Edited by Alison Brysk on The University of California Press – Introduction, Transnational Threats and Opportunities:
Globalization—the growing interpenetration of states, markets, communications, and ideas across borders—is one of the leading characteristics of the contemporary world. International norms and institutions for the protection of human rights are more developed than at any previous point in history, while global civil society fosters growing avenues of appeal for citizens repressed by their own states. But assaults on fundamental human dignity continue, and the very blurring of borders and rise of transnational actors that facilitated the development of a global human rights regime may also be generating new sources of human rights abuse. Even as they are more broadly articulated and accepted, the rights of individuals have come to depend ever more on a broad array of global actors and forces, from ministries to multinationals to missionaries.
What are the patterns of the human rights impact of globalization? Are new problems replacing, intensifying, or mitigating state-sponsored repression? Are some dynamics of globalization generating both problems and opportunities? How can new opportunities be used to offset new problems? And how has the idea and practice of human rights influenced the process of globalization?
How does globalization—which liberals claim will promote development, democracy, personal empowerment, and global governance—instead present new challenges for human rights? Globalization is a package of transnational flows of people, production, investment, information, ideas, and authority (not new, but stronger and faster).1 Human rights are a set of claims and entitlements to human dignity, which the existing international regime assumes will be provided (or threatened) by the state. A more cosmopolitan and open international system should free individuals to pursue their rights, but large numbers of people seem to be suffering from both long-standing state repression and new denials of rights linked to transnational forces. The essays in this volume show that the challenge of globalization is that unaccountable flows of migration and open markets present new threats, which are not amenable to state-based human rights regimes, while the new opportunities of global information and institutions are insufficiently accessible and distorted by persistent state intervention.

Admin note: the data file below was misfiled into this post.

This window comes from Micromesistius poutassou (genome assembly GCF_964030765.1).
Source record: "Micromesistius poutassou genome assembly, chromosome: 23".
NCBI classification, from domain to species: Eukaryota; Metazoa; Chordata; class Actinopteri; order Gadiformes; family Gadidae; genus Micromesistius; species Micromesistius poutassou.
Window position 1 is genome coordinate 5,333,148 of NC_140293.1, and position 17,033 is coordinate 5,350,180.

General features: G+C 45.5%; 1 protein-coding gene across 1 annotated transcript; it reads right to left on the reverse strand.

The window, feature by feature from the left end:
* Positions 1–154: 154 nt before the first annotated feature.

The emergence of an “international regime” for human rights (Donnelly 1986), growing transnational social movement networks, increasing consciousness (Willetts 1996), and information politics have the potential to address both traditional and emerging forms of human rights violations. The United Nations has supervised human rights reform in El Salvador, Cambodia, and Haiti, while creating a new high commissioner for human rights. The first international tribunals since Nuremberg are prosecuting genocide in the former Yugoslavia and Rwanda. Transnational legal accountability (Stephens and Ratner 1996) and humanitarian intervention promote universal norms and link them to the enforcement power of states. Thousands of nongovernmental organizations monitor and lobby for human rights from Tibet to East Timor (Boli and Thomas 1999). Alongside principled proponents such as Amnesty International, globalization has generated new forms of advocacy such as transnational professional networks (Doctors without Borders), global groups for conflict monitoring, and coalitions across transnational issues (Sierra Club-Amnesty International). New forms of communication allow victims to videotape their plight, advocates to flood governments with faxes, Web sites to mobilize urgent action alerts. But the effectiveness of global consciousness and pressure on the states, paramilitaries, and insurgents responsible for long-standing human rights violations varies tremendously. And access to the new global mechanisms is distributed unevenly, so that some of the neediest victims—such as the illiterate rural poor and refugee women—are the least likely to receive either global or domestic redress. (Read the whole long rest on The University of California Press).